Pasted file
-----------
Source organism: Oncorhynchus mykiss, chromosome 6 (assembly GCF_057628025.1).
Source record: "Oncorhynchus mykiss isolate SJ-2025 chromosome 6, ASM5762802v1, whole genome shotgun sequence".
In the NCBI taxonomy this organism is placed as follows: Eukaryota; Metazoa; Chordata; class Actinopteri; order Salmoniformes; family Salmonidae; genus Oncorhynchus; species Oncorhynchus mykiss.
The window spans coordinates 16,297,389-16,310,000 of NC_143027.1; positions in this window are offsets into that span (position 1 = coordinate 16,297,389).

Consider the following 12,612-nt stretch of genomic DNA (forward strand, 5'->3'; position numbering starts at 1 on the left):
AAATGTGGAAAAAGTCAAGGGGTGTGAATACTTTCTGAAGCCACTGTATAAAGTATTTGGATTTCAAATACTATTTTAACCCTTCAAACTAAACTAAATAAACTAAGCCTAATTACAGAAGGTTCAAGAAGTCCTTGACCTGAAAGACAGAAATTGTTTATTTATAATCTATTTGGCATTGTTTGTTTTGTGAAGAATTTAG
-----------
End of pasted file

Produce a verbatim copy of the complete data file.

Source organism: Oncorhynchus mykiss, chromosome 6 (assembly GCF_057628025.1).
Source record: "Oncorhynchus mykiss isolate SJ-2025 chromosome 6, ASM5762802v1, whole genome shotgun sequence".
In the NCBI taxonomy this organism is placed as follows: Eukaryota; Metazoa; Chordata; class Actinopteri; order Salmoniformes; family Salmonidae; genus Oncorhynchus; species Oncorhynchus mykiss.
The window spans coordinates 16,297,389-16,310,000 of NC_143027.1; positions in this window are offsets into that span (position 1 = coordinate 16,297,389).

Consider the following 12,612-nt stretch of genomic DNA (forward strand, 5'->3'; position numbering starts at 1 on the left):
AAATGTGGAAAAAGTCAAGGGGTGTGAATACTTTCTGAAGCCACTGTATAAAGTATTTGGATTTCAAATACTATTTTAACCCTTCAAACTAAACTAAATAAACTAAGCCTAATTACAGAAGGTTCAAGAAGTCCTTGACCTGAAAGACAGAAATTGTTTATTTATAATCTATTTGGCATTGTTTGTTTTGTGAAGAATTTAG